Your dream is not anymore, an illusion is here, it was made possible thanks to the AWS cloud provider lambda functions and the cloud infrastructure where you can provision common building blocks for creating web applications, like simple storage, queues, notification services, databases, caching and many more. Just by declaring these services in dependencies manifest, usually, each cloud provider had its own application services formation definition syntax but Serverless framework appeared into a scene to help to simplify this with an abstraction layer that supports a simple definition through a plain text YAML file.
With Serverless you can create a microservice endpoint that can use a persistent file system storage and be exposed in a production ready server with few lines of code. Here I will show you the example of simple trading signals processing microservice that will receive alerts from Trading View platform and transform, filter and post the signals into Zignaly cryptocurrencies trading platform, the definition of dependencies looks:
This manifest indicates to serverless that the microservice will run in AWS provider using NodeJS v12, declare the AWS S3 bucket resource, grant the permission to get objects from an S3 bucket that has the ID defined in environment file “.env” so could be mapped to different buckets based on the environment the lambda function is currently running on (dev, test or prod). Additionally, it declares the function handler that will be the entry point to resolve any HTTP request to the “/trading-view-strategy-signal” path, this handler is a function that receives a request event object with the GET/POST parameters and headers passed through the request and contains all the data we need in order to do the signal processing for the composition of the Zignaly trading signal and submission. Here is the implementation of the handler:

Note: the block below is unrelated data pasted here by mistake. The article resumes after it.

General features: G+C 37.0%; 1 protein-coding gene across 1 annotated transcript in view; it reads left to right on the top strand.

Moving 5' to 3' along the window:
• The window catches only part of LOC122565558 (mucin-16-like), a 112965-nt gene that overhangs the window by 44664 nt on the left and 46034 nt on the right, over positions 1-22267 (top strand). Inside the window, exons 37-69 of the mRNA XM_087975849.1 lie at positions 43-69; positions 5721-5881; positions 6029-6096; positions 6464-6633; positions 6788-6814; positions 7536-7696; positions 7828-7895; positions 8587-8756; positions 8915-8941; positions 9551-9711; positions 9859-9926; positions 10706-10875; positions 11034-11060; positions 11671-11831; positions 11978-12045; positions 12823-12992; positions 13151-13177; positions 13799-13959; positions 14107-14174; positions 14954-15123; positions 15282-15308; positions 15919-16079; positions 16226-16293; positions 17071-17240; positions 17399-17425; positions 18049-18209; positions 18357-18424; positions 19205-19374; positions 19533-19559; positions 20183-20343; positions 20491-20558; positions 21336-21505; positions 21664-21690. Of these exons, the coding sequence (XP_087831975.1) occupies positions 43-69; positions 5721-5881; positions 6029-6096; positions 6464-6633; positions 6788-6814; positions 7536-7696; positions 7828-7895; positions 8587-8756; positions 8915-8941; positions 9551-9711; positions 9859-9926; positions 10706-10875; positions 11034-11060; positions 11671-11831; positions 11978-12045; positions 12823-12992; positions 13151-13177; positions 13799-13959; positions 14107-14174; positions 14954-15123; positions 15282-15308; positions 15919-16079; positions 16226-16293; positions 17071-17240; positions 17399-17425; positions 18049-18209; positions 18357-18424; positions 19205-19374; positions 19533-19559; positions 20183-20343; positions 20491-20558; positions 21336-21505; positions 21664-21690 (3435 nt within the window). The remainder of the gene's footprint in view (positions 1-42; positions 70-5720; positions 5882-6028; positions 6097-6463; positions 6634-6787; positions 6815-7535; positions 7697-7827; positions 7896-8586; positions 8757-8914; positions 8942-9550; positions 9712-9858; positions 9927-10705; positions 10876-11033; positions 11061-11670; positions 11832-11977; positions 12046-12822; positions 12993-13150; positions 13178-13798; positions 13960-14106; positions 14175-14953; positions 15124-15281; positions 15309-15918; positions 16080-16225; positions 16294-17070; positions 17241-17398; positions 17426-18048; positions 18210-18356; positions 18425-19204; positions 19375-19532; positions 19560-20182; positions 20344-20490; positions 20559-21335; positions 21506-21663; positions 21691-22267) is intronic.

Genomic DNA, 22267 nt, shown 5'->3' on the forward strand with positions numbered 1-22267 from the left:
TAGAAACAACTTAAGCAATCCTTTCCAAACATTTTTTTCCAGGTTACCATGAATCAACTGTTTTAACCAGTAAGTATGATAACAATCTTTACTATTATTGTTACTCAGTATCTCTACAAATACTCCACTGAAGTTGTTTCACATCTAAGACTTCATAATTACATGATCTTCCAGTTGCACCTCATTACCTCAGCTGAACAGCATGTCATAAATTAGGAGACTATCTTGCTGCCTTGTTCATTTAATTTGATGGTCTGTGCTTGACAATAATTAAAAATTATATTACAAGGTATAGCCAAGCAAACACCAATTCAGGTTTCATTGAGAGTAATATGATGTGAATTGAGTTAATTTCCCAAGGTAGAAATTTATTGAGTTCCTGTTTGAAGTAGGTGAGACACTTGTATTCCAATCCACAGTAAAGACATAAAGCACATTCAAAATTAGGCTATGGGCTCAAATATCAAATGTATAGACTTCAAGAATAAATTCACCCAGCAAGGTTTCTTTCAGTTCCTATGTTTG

The mapTradingViewSignalToZignaly does the parsing of the source signal and mapping of that signal in the JSON object format expected by the Zignaly copy trading signals endpoint. This signal will pass a filter processing stage that looks into CSV indicator to validate if the signal received from Trading View technical indicators match the entry criteria from machine learning model, in the case that all checks are passed the postSignal function will do an HTTP POST request to Zignaly sending the trading signal and delegating to that platform to function as a broker and execute the entry of the position.
To speed up the development is not needed that we test every step of our implementation in AWS due to the fact that this amazing framework includes the Serverless Offline plugin that allows us to emulate AWS lambda HTTP exposed function requests in a local environment.
Once our implementation is ready and we want to move our endpoint to production the deployment is as simple as configuring our AWS developer credentials in our bash environment variables:
And finally running from console our serverless deploy:
That’s it, the trading signals processing endpoint is now live in the cloud and ready to be used with endpoint POST URL assigned by AWS without any need of provisioning and manually installing the webserver. Moreover, the power doesn’t finish here, if we want to create multiples environments for dev, test or production is as simple as passing the –stage parameter when executing the “sls deploy” command and we will have one HTTP endpoint for each environment. A powerful solution for quick MVP creation.
All the request handling and storage services building blocks we needed are handled by the cloud provider out of the box without any effort from our side and the provisioning and deployment is handled in a very elegant manner by Serverless with the cli tool. Is simply amazing!
Senior Web Developer at EKKIDEN